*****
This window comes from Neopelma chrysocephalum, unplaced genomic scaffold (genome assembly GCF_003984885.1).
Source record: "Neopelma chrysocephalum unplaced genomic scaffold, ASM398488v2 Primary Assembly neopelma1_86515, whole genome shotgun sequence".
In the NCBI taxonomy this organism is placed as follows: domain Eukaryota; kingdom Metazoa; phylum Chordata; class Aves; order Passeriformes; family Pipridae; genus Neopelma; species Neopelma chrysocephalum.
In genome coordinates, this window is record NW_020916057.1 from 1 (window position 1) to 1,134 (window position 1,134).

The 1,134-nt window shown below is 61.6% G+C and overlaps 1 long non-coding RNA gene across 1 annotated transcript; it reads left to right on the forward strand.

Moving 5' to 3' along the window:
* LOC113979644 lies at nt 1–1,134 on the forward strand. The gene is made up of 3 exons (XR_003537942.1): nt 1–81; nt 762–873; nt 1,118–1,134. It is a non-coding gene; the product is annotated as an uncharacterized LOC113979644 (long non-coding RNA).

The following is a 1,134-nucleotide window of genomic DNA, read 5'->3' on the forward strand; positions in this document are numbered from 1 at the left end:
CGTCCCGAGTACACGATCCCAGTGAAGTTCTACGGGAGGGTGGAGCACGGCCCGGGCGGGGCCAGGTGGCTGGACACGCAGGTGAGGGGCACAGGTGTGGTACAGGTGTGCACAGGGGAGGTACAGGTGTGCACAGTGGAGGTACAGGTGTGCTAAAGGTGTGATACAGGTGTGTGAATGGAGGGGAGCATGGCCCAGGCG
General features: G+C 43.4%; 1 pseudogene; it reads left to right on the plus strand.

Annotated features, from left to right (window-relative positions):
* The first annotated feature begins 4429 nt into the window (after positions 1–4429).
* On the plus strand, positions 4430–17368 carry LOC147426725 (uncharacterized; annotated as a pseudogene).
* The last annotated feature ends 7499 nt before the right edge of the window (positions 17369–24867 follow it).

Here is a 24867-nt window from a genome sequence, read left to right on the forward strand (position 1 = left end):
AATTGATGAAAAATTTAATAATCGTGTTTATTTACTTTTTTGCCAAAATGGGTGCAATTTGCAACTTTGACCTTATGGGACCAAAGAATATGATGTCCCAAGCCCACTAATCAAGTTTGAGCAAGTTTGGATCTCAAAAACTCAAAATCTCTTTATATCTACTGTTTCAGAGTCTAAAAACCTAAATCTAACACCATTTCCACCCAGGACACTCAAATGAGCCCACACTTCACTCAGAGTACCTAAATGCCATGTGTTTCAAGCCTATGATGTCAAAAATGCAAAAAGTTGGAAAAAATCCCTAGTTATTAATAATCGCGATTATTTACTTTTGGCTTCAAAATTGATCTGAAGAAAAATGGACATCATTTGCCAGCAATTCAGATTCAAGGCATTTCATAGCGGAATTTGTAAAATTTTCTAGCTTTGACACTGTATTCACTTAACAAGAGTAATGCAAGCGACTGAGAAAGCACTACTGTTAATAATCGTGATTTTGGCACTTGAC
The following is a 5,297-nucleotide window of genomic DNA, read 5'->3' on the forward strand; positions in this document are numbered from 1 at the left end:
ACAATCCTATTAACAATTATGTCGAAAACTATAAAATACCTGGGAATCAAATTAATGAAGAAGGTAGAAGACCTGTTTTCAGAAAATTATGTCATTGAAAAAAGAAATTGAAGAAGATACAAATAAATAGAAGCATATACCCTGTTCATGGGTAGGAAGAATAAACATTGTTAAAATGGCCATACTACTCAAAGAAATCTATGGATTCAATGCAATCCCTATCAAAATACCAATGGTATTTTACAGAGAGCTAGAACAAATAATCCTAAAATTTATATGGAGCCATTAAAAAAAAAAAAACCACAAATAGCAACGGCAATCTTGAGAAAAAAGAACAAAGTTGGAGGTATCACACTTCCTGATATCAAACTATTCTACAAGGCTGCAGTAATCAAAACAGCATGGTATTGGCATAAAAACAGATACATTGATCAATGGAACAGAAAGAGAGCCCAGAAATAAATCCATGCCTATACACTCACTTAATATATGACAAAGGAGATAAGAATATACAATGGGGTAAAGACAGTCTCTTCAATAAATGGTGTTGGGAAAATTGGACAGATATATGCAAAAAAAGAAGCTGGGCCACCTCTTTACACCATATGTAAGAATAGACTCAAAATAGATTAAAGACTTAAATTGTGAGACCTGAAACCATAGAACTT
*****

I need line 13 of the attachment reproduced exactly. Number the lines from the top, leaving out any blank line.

* On the plus strand, positions 4430–17368 carry LOC147426725 (uncharacterized; annotated as a pseudogene).